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Is there a LINQ way to swap the position of two items inside a list<T>?

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24  
Why does it matter why he wants to do this. People who are googling for "swap list items c#" are going to want a straight answer to this specific question. –  Daniel Macias May 24 '12 at 0:36
    
@DanielMacias This is so true. These answers that are like 'but why are you doing this?' are so annoying. I think that one should provide at least a viable answer before trying to argue the whys. –  julealgon Feb 11 at 15:48
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4 Answers

up vote 30 down vote accepted

Check the answer from Marc from http://stackoverflow.com/questions/552731/c-good-best-implementation-of-swap-method.

static void Swap(IList<int> list, int indexA, int indexB)
{
    int tmp = list[indexA];
    list[indexA] = list[indexB];
    list[indexB] = tmp;
}

which can be linq-i-fied like

static IList<T> Swap<T>(this IList<T> list, int indexA, int indexB)
{
    T tmp = list[indexA];
    list[indexA] = list[indexB];
    list[indexB] = tmp;
    return list;
}

var lst = new List<int>() { 8, 3, 2, 4 };
lst = lst.Swap(1, 2);
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Downvote reason? –  Jan Jongboom Jan 19 '10 at 14:57
8  
This is not LINQified. –  Jason Jan 19 '10 at 16:37
2  
Why does this extension method need to return a list? You're modifying the list in-place. –  vargonian Apr 6 '12 at 7:03
5  
Then you can chain the methods. –  Jan Jongboom Apr 7 '12 at 15:12
    
"Genericized" perhaps? –  Rhys van der Waerden May 16 '13 at 4:04
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Maybe someone will think of a clever way to do this, but you shouldn't. Swapping two items in a list is inherently side-effect laden but LINQ operations should be side-effect free. Thus, just use a simple extension method:

static class IListExtensions {
    public static void Swap<T>(
        this IList<T> list,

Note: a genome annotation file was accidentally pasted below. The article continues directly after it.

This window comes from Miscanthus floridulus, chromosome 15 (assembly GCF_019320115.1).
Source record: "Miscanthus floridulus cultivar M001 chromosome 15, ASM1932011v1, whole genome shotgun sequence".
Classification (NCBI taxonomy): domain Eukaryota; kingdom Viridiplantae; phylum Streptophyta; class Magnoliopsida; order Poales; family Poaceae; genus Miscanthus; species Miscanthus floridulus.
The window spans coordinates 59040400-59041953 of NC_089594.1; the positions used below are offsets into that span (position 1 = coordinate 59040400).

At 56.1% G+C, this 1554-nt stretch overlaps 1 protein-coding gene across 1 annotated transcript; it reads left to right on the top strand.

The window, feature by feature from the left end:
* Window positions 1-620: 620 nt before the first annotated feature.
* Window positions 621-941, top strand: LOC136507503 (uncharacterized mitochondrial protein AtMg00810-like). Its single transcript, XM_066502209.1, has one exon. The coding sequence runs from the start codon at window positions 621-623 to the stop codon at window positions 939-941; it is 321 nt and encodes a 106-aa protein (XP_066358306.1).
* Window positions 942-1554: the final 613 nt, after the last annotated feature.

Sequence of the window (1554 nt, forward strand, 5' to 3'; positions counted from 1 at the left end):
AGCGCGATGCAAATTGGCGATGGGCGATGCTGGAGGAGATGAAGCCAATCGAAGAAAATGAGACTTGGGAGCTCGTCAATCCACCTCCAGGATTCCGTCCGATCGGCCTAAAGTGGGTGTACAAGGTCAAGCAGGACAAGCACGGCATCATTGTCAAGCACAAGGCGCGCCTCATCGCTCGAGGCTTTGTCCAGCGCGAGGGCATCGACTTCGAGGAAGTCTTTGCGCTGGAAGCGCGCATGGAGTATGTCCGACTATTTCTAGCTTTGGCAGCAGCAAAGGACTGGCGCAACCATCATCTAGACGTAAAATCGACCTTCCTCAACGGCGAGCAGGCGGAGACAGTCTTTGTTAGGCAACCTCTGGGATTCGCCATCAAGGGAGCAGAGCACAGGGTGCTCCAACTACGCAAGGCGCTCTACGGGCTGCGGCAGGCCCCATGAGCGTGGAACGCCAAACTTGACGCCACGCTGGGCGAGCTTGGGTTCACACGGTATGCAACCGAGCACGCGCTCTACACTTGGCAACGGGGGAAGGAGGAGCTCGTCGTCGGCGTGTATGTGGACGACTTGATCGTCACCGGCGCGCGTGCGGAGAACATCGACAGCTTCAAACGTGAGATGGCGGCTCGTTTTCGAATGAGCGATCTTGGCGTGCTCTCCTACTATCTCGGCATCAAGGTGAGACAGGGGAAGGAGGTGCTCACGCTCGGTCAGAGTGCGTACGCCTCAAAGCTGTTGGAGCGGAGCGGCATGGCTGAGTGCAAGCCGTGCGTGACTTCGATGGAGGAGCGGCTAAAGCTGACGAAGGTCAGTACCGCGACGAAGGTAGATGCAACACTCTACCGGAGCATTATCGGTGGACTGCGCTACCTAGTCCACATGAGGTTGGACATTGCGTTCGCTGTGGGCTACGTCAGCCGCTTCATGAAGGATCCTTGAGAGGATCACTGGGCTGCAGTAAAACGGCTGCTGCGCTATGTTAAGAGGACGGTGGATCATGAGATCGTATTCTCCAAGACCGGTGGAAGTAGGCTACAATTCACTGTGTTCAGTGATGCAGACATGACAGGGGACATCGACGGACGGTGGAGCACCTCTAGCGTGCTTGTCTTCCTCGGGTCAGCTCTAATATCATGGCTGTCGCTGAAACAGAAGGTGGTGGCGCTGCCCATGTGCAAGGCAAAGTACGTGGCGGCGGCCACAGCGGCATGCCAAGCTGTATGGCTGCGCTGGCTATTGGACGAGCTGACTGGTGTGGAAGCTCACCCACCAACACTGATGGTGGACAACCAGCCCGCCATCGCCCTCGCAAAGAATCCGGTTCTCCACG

int firstIndex,
        int secondIndex
    ) {
        Contract.Requires(list != null);
        Contract.Requires(firstIndex >= 0 && firstIndex < list.Count);
        Contract.Requires(secondIndex >= 0 && secondIndex < list.Count);
        if (firstIndex == secondIndex) {
            return;
        }
        T temp = list[firstIndex];
        list[firstIndex] = list[secondIndex];
        list[secondIndex] = temp;
    }
}
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Side effects? Can you elaborate? –  Tony The Lion Jan 19 '10 at 14:54
    
+1 for argument checking and an extension method –  plinth Jan 19 '10 at 15:02
6  
By Side Effects he mean they alter the list and possibly the items in the list - as opposed to just querying data which would not modify anything –  saret Jan 19 '10 at 15:04
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There is no existing Swap-method, so you have to create one yourself. Of course you can linqify it, but that has to be done with one (unwritten?) rules in mind: LINQ-operations do not change the input parameters!

In the other "linqify" answers, the (input) list is modified and returned, but this action brakes that rule. If would be weird if you have a list with unsorted items, do a LINQ "OrderBy"-operation and than discover that the input list is also sorted (just like the result). This is not allowed to happen!

So... how do we do this?

My first thought was just to restore the collection after it was finished iterating. But this is a dirty solution, so do not use it:

static public IEnumerable<T> Swap1<T>(this IList<T> source, int index1, int index2)
{
    // Parameter checking is skipped in this example.

    // Swap the items.
    T temp = source[index1];
    source[index1] = source[index2];
    source[index2] = temp;

    // Return the items in the new order.
    foreach (T item in source)
        yield return item;

    // Restore the collection.
    source[index2] = source[index1];
    source[index1] = temp;
}

This solution is dirty because it does modify the input list, even if it restores it to the original state. This could cause several problems:

  1. The list could be readonly which will throw an exception.
  2. If the list is shared by multiple threads, the list will change for the other threads during the duration of this function.